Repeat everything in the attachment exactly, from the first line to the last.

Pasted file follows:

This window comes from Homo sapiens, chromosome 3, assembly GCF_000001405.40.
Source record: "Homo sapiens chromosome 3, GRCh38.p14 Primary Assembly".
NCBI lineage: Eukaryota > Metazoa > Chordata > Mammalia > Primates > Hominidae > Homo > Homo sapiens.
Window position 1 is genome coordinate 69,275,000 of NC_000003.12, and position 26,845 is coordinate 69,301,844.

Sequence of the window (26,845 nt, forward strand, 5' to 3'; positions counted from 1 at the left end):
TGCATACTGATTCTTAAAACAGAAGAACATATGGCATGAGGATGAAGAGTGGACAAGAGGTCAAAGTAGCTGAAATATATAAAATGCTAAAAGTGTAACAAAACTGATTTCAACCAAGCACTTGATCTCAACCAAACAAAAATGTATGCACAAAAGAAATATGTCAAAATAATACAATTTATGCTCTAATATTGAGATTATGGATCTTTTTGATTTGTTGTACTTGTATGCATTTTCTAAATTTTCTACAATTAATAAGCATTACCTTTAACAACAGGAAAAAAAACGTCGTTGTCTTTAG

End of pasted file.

This window comes from Homo sapiens, chromosome 3, assembly GCF_000001405.40.
Source record: "Homo sapiens chromosome 3, GRCh38.p14 Primary Assembly".
NCBI lineage: Eukaryota > Metazoa > Chordata > Mammalia > Primates > Hominidae > Homo > Homo sapiens.
Window position 1 is genome coordinate 69,275,000 of NC_000003.12, and position 26,845 is coordinate 69,301,844.

Sequence of the window (26,845 nt, forward strand, 5' to 3'; positions counted from 1 at the left end):
TGCATACTGATTCTTAAAACAGAAGAACATATGGCATGAGGATGAAGAGTGGACAAGAGGTCAAAGTAGCTGAAATATATAAAATGCTAAAAGTGTAACAAAACTGATTTCAACCAAGCACTTGATCTCAACCAAACAAAAATGTATGCACAAAAGAAATATGTCAAAATAATACAATTTATGCTCTAATATTGAGATTATGGATCTTTTTGATTTGTTGTACTTGTATGCATTTTCTAAATTTTCTACAATTAATAAGCATTACCTTTAACAACAGGAAAAAAAACGTCGTTGTCTTTAG